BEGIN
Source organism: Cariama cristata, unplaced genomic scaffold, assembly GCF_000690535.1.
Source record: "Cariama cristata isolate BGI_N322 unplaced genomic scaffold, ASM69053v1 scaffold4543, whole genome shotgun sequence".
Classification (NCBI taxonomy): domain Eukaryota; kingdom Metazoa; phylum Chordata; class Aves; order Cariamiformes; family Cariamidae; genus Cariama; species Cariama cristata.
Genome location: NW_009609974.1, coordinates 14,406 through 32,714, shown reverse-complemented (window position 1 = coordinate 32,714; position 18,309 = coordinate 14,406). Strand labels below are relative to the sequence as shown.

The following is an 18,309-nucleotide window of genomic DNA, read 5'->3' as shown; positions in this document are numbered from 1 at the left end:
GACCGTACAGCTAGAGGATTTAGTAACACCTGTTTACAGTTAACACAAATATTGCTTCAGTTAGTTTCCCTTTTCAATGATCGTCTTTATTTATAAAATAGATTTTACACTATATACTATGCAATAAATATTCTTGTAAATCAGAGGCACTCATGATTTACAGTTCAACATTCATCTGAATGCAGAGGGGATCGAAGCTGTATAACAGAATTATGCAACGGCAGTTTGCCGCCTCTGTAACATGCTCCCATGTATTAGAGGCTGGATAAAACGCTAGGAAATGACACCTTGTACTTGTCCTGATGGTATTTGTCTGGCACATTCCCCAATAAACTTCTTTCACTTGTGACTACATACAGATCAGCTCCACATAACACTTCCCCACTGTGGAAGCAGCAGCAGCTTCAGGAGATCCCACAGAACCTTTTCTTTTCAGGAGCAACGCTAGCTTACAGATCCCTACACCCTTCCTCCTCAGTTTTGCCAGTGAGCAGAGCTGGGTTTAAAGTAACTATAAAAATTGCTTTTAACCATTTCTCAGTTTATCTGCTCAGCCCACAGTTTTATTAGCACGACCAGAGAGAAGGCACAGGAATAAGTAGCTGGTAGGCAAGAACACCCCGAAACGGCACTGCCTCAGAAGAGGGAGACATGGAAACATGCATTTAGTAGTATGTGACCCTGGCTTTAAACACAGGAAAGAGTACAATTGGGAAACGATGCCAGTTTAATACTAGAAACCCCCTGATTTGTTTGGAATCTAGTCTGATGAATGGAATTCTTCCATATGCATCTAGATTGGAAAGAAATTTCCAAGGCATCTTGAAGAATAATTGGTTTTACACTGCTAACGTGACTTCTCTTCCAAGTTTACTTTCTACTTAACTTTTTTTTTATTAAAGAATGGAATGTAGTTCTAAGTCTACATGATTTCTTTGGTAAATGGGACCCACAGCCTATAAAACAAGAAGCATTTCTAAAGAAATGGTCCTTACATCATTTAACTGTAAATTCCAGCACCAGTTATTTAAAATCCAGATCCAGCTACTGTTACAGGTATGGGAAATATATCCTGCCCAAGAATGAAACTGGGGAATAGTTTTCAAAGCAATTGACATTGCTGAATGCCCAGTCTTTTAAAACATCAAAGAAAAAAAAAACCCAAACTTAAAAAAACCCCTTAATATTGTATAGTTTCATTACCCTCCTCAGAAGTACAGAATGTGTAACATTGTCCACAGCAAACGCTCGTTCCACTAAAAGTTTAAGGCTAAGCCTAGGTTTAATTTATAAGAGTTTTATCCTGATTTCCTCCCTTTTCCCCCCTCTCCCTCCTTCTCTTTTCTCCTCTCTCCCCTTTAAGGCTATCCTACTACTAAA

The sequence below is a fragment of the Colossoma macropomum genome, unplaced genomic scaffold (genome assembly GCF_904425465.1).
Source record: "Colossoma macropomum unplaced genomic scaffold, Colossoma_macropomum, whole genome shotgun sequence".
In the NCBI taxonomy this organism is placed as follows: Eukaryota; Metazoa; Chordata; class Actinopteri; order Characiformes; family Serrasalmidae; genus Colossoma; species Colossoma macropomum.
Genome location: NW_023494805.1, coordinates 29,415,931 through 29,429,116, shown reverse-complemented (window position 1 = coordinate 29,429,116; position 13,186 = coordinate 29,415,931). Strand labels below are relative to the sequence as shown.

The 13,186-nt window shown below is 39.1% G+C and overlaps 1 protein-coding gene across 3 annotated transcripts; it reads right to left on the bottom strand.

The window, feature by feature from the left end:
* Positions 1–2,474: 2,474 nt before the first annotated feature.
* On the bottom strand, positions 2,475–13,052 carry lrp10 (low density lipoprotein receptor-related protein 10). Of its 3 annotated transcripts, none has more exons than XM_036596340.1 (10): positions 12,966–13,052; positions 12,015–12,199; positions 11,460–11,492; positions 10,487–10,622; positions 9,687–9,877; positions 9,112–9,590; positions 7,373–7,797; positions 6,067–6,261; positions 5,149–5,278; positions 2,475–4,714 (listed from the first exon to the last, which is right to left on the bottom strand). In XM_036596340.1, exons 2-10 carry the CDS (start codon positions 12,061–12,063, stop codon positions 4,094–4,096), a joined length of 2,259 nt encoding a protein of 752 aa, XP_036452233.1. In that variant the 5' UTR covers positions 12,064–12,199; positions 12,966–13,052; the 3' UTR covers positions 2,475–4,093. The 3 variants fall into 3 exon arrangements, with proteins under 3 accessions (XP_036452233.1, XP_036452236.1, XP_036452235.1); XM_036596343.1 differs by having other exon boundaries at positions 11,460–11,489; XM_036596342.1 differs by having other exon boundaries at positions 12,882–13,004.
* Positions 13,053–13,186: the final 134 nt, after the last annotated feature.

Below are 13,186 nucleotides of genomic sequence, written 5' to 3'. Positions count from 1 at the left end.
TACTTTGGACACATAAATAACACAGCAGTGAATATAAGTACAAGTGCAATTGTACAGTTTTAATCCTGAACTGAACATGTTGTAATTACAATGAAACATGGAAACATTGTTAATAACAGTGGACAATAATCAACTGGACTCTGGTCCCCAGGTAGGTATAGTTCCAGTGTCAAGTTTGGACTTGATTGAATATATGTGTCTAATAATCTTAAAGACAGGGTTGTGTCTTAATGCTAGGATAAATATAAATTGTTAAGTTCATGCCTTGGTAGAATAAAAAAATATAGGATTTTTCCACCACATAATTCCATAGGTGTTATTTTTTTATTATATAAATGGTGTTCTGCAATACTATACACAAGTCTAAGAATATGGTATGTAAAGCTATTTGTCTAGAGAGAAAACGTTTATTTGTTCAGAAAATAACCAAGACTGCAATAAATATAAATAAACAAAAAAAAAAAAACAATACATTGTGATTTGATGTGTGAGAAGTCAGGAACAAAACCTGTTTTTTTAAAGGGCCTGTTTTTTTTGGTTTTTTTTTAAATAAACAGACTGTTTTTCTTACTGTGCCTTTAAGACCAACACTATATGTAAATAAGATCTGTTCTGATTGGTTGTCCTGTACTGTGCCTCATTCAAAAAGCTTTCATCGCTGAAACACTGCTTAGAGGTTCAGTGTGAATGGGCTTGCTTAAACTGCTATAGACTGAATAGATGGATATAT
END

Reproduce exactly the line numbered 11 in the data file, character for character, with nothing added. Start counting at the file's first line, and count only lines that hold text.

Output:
The 13,186-nt window shown below is 39.1% G+C and overlaps 1 protein-coding gene across 3 annotated transcripts; it reads right to left on the bottom strand.